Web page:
GRANT Barham lay in a coma for days after he was kicked, punched and stamped on by a Huntingdon man he had considered a new friend. The drunken, senseless and prolonged attack , which took place in a children s playground, was carried out by Luke Bruce.

ATTACKER: Luke Bruce will serve a minimum of three years in jail after the court heard he had 
returned to assault Grant Barham at least twice as he lay helpless on  the ground.

GRANT Barham lay in a coma for days after he was kicked, punched and stamped on by a Huntingdon man he had considered a new friend.

The "drunken, senseless and prolonged attack", which took place in a children's playground, was carried out by Luke Bruce.

The 21-year-old tried to cover up his crime by threatening a seven-year-boy who had witnessed the assault and even helped paramedics as they tended his victim.

The attack happened after the men had been drinking together in Huntingdon's Sapley Square at about 10.30pm on December 12 last year.

Mr Barham remained in a coma at Addenbrooke's Hospital, Cambridge, for a number

of days after the attack and had to learn to walk again during his recovery.

At Cambridge Crown Court on Thursday, Bruce, who pleaded guilty to causing grievous bodily harm with intent, remained silent as he was told he would be given an indefinite custodial sentence, serving at least three years before being considered for parole.

Prosecutor Sara Walker told the court that witnesses - including the seven-year-old boy - had seen Bruce punch his victim, knocking him into a metal bar and to the ground.

While Mr Barham, 28, was on the floor, Bruce kicked him and jumped on his face, Ms Walker said.

After the initial attack, Bruce returned to the prone Mr Barham at least twice more to inflict further blows.

At one point, he told horrified onlookers he was going back to kill Mr Barham.

After the assault had finished, Bruce fled the scene, but returned to hold a torch for paramedics tending to Mr Barham's injuries.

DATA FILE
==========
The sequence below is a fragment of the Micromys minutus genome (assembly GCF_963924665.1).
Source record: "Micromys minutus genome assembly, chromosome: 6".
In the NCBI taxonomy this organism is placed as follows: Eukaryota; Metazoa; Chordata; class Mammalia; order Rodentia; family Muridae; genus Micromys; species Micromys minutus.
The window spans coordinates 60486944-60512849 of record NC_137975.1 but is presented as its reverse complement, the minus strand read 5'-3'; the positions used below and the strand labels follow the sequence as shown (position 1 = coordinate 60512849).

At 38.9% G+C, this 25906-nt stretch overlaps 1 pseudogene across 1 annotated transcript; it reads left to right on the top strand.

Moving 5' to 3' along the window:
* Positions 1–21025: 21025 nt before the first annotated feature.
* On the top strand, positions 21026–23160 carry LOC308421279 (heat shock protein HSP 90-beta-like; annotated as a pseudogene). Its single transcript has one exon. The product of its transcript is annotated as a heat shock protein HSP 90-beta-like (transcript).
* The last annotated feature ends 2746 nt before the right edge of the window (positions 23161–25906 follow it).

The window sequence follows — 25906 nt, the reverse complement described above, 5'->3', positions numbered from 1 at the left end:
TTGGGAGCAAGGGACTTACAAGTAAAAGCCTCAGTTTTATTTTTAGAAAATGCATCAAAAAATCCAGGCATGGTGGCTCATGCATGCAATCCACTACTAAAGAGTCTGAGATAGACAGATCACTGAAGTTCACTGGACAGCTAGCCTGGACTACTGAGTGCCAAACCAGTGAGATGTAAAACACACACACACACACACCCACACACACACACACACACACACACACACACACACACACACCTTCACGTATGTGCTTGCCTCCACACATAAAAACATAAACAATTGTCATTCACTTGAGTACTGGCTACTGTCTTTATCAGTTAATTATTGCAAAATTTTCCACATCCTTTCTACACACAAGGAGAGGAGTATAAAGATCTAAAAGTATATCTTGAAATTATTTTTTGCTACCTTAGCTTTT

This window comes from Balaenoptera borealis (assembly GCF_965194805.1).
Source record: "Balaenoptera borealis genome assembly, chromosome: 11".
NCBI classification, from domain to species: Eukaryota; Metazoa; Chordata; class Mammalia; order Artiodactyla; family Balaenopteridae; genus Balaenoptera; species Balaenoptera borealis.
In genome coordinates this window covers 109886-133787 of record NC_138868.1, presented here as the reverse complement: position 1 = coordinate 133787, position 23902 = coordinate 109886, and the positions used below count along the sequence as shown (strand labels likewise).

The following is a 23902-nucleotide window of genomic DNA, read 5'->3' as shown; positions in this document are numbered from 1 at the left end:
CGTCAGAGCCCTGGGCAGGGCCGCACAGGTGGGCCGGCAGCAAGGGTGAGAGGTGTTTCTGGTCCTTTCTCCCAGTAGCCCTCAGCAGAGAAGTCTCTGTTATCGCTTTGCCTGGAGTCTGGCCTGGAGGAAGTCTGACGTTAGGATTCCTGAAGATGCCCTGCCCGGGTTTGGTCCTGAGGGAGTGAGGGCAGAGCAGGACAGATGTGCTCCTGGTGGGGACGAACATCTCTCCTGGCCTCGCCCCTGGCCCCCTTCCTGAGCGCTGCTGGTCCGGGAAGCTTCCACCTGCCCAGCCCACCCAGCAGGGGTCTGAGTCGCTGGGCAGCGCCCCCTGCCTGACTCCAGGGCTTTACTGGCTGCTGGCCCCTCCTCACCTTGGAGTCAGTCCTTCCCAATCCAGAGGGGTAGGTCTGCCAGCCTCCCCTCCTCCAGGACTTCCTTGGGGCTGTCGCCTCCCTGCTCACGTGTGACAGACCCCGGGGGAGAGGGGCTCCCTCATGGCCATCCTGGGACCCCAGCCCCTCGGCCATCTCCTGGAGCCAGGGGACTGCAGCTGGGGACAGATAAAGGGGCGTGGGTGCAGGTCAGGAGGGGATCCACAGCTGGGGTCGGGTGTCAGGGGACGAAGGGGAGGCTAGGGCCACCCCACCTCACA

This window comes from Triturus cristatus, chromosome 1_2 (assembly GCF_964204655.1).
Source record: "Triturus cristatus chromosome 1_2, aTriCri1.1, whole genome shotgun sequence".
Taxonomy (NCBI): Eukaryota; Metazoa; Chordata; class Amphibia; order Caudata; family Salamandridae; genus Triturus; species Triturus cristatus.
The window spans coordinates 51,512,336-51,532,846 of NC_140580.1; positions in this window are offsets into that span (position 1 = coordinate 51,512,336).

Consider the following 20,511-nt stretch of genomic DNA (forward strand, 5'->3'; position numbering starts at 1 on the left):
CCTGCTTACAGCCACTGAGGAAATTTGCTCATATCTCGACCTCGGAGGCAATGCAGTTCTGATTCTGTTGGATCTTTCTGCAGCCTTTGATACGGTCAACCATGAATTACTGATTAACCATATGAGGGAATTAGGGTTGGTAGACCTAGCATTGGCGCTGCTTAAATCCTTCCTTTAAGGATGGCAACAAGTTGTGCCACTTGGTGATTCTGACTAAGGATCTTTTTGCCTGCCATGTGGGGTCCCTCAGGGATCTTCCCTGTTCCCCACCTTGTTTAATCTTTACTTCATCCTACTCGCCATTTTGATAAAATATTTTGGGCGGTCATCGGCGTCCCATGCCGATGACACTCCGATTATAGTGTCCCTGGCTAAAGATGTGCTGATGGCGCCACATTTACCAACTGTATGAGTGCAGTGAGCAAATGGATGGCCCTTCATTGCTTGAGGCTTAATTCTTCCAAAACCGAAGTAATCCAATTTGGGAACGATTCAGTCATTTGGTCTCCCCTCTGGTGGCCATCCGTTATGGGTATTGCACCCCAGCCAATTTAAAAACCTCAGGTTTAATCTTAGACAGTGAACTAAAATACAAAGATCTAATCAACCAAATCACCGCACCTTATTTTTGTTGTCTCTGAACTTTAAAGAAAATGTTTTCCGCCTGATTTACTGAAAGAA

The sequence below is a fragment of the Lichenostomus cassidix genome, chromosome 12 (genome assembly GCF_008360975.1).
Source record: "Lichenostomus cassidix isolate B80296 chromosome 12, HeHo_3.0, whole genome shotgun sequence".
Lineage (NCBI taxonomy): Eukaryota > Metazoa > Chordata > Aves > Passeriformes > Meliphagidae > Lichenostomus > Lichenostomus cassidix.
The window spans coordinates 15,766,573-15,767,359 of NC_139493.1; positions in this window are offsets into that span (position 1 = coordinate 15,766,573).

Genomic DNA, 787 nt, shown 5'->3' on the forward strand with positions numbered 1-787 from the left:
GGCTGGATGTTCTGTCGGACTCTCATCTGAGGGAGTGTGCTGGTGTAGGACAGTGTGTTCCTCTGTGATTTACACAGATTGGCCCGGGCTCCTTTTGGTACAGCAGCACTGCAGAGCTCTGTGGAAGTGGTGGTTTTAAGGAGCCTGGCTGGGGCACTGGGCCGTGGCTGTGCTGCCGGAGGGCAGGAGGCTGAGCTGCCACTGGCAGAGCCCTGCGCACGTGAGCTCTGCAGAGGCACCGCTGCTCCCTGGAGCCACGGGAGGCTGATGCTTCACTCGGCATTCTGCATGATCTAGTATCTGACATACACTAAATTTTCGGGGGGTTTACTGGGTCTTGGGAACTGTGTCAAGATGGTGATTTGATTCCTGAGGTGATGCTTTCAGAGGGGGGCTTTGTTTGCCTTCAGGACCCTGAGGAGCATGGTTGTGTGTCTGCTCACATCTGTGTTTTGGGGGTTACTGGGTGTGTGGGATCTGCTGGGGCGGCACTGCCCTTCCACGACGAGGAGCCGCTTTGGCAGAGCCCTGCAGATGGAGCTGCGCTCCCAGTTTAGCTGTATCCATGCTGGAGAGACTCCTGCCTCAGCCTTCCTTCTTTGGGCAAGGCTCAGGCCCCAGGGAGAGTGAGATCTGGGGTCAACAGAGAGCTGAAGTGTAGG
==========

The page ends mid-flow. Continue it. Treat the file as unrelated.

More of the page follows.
Initially, Bruce, of Wolff Close, Sapley, told police that a group of four men had attacked Mr Barham and run off.

However, in a subsequent interview, Bruce, who has Tourette's and ADHD, read a prepared statement admitting he was behind the attack.

Mr Barham suffered fractures to bones in his face and had an emergency tracheotomy.

He said he still suffered from severe headaches, memory loss and buzzing noises in his ears.

After the sentencing, Mr Barham, who was living in Coneygear Court at the time of the attack, said: "Three years does not seem a long time considering what he did to me."

Mr Barham said he had met Bruce only three or four times, but thought of him as friendly. He said: "I don't understand why he attacked me. The time I saw him before the attack he had given me a few cans of beer and some money for tobacco - he seemed like a nice guy."

Judge Gareth Hawkesworth told Bruce: "You very nearly took the life of a friend of yours in a drunken, senseless and prolonged attack - even returning to his unconscious body for a few more blows.

"He [Barham] was in a coma for days and has suffered long-term consequences.

"For public protection, the minimum period you will serve before being considered for parole is three years."

Bruce, who has a string of convictions for criminal damage and theft dating back to 2000, was also sentenced to nine months for an unrelated house burglary, to run concurrently.